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SUBTONICS AND ATONICS.
The Subtonics are so called from their vocal properties being somewhat inferior to that of the tonics; and the Atonics so called from their want of tone or vocality.
Each atonic element has its corresponding subtonic, of which it is the vanish or stop sound; as b, sounded until its vocality is lost, gives as its vanishing whisper the peculiar sound of p.
The subtonics are fifteen, and the atonics ten, in number. They are so arranged as to exhibit their correspondence of sound in the following
Subtonics with correspondent Atonics.
1. B in Ebb-Barb-Bade-But. 1. P in Up-Par-Pope-Pit. 2. D" Did-Down-Duke-Do. 2. T "It-Tall-Tune-Tin. 3. G"Egg-Get-Game-Go. 3. K "Kill-Cork-Cat-Cut. 4. V"Ever-Save-Velvet. 4. F 66 If-Farm-Fife-Fit. 5. Z "Buzz-Zealous-Zone. 5. S "Sin-Salt-Seen-Set. 6. Zh" Azure-Seizure-Vizier. 6. Sh "Shun-Bush-Shame. 7. Th" This-Father-Thy--The. 7. Th" Thin-Thong-Breath. 8. Y" Yet-Yam-Yield-Yes. 8. H "He-Hit-Hard-Hot. 9. W" Woe-- Warm-Wit-- We. 9. Wh" When-What-Wheel. 10. J "Judge-Jar-Jew-Jet. 10. Ch" Church-Chalk-Chain.
Subtonics having no correspondent Atonics.
11. R in Rap-Raw-Bride.
1. The element r is repeated in the table in order to show its softened sound when used final, or before a subtonic or atonic.
2. C, q and x, represent no sound not denoted by other letters. 3. W and y are used, according to their position in words, as tonic or subtonic elements.
4. The subtonics and atonics are called consonants by grammarians, and are distinguished from the elements called vowels, as sounds modified in their formation by the organs of speech coming more or less in contact.
Why are the Subtonics so called? Why are Atonics so called? How do the atonics correspond with the subtonics? How many subtonics are there? How many atonics? What is the vanish or stop sound of b? Of d? Of g? Of v? &c. To what subtonic does p correspond? To what t? &c. Which subtonics have no correspondent atonics? When is the sound of r softened? Which letters represent no peculiar sound of their own? How are on and u used ? How do consonants and vowels differ 2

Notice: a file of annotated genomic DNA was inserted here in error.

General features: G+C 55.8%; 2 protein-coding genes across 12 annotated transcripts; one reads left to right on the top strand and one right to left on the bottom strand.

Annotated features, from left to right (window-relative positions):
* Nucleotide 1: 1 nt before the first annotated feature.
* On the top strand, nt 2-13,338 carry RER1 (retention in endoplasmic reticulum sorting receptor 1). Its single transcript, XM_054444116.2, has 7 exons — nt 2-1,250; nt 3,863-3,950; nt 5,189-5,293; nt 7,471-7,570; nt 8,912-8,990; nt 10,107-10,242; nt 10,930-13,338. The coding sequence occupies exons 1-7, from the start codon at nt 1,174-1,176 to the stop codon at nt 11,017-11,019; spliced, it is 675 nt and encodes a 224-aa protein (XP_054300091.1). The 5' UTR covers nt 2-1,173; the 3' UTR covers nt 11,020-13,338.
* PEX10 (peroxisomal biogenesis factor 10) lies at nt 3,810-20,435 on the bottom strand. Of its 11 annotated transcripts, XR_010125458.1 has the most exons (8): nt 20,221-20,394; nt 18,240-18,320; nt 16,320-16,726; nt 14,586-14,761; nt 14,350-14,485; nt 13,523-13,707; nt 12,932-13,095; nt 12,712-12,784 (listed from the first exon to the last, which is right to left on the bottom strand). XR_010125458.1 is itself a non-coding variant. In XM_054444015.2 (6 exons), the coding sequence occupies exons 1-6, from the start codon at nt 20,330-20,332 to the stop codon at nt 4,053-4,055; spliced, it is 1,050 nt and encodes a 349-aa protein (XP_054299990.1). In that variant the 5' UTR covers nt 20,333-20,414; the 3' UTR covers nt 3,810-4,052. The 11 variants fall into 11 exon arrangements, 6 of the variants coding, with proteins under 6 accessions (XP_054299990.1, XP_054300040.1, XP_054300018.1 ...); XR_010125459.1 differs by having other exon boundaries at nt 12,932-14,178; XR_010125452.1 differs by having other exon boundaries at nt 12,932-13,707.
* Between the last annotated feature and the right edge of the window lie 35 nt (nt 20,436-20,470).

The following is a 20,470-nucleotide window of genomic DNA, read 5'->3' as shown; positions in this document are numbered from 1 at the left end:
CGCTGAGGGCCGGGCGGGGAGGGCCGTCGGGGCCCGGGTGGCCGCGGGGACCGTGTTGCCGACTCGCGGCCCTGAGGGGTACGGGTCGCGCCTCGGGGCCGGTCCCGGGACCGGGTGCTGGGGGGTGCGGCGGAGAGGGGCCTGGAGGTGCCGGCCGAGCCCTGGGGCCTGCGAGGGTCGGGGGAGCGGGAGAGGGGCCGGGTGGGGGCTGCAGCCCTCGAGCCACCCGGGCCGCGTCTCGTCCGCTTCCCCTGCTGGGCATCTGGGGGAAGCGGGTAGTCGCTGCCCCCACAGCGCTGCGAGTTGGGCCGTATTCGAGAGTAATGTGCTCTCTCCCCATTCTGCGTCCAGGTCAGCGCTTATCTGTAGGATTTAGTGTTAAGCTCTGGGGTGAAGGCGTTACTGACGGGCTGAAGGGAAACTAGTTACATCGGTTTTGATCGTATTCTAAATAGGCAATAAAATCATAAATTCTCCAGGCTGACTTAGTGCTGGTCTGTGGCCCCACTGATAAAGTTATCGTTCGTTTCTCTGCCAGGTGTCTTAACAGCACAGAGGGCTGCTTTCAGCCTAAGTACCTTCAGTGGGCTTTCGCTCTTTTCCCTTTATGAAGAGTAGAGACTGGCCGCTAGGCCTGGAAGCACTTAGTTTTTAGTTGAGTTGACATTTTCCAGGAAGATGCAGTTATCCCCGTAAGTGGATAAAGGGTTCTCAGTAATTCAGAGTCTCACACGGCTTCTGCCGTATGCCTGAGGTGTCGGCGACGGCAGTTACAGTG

1. B, p, m, w, wh, v, and f, owing their formation principally to the lips, have been called labials. D, t, th in this, th in thin, z and s, elements formed by the aid of the teeth, are denominated dentals. From the agency of the tongue in their articulation, j, ch, zh, sh, l, and r, take the name of linguals; and g, k, y and h,* on account of being articulated chiefly by aid of the palate, or the back part of the mouth, are by some called palatals. N and ng, being modified in their utterance by the nostrils, have received the name of nasals.
2. By trying to pronounce forcibly the word ebb, with the lips closely shut, a murmuring sound will be heard from the chest, which is the element b. To form the sound of p, close the lips as in b, and then force them suddenly apart, with an explosive whisper. M is also made with the lips closed, and is heard, while the breath is passing through the nostrils, as a murmuring resonance in the head. W is a vocal sound produced with the lips curved and mouth contracted, as in the act of whistling. A whispering or aspirated sound, commencing far down in the throat, with the lips and mouth as in w, will produce the sound of wh. pressing the upper fore-teeth upon resonance in the head and chest. the mouth as in v.
The sound of v is obtained by the lower lip, with a murmuring F is an aspirated utterance, with